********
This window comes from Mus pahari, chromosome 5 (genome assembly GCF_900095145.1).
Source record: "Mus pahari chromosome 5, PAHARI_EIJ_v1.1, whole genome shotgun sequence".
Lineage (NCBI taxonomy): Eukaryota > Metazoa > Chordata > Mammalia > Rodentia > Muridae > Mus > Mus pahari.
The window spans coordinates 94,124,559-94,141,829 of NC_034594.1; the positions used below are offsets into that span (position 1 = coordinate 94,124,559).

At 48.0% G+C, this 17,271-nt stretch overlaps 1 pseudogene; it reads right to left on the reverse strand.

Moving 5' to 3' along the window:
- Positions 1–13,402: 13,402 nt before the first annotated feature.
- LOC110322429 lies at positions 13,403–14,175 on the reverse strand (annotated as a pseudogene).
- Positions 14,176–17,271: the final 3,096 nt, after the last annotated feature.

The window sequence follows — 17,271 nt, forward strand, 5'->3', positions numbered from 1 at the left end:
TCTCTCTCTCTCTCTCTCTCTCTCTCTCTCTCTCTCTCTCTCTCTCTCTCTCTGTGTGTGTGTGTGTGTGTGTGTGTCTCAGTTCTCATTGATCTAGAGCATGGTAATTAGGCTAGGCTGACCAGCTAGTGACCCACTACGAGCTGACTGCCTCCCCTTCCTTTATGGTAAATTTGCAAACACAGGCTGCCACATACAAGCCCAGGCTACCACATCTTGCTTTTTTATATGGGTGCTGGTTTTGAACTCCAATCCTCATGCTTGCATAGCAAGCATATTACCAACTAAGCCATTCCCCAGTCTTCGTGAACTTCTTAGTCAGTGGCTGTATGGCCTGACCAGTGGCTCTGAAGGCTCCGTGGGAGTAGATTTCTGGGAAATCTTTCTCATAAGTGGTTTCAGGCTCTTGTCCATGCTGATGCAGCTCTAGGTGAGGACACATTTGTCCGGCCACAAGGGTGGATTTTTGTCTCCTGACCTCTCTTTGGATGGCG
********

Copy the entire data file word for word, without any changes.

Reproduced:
This window comes from Mus pahari, chromosome 5 (genome assembly GCF_900095145.1).
Source record: "Mus pahari chromosome 5, PAHARI_EIJ_v1.1, whole genome shotgun sequence".
Lineage (NCBI taxonomy): Eukaryota > Metazoa > Chordata > Mammalia > Rodentia > Muridae > Mus > Mus pahari.
The window spans coordinates 94,124,559-94,141,829 of NC_034594.1; the positions used below are offsets into that span (position 1 = coordinate 94,124,559).

At 48.0% G+C, this 17,271-nt stretch overlaps 1 pseudogene; it reads right to left on the reverse strand.

Moving 5' to 3' along the window:
- Positions 1–13,402: 13,402 nt before the first annotated feature.
- LOC110322429 lies at positions 13,403–14,175 on the reverse strand (annotated as a pseudogene).
- Positions 14,176–17,271: the final 3,096 nt, after the last annotated feature.

The window sequence follows — 17,271 nt, forward strand, 5'->3', positions numbered from 1 at the left end:
TCTCTCTCTCTCTCTCTCTCTCTCTCTCTCTCTCTCTCTCTCTCTCTCTCTCTGTGTGTGTGTGTGTGTGTGTGTGTCTCAGTTCTCATTGATCTAGAGCATGGTAATTAGGCTAGGCTGACCAGCTAGTGACCCACTACGAGCTGACTGCCTCCCCTTCCTTTATGGTAAATTTGCAAACACAGGCTGCCACATACAAGCCCAGGCTACCACATCTTGCTTTTTTATATGGGTGCTGGTTTTGAACTCCAATCCTCATGCTTGCATAGCAAGCATATTACCAACTAAGCCATTCCCCAGTCTTCGTGAACTTCTTAGTCAGTGGCTGTATGGCCTGACCAGTGGCTCTGAAGGCTCCGTGGGAGTAGATTTCTGGGAAATCTTTCTCATAAGTGGTTTCAGGCTCTTGTCCATGCTGATGCAGCTCTAGGTGAGGACACATTTGTCCGGCCACAAGGGTGGATTTTTGTCTCCTGACCTCTCTTTGGATGGCG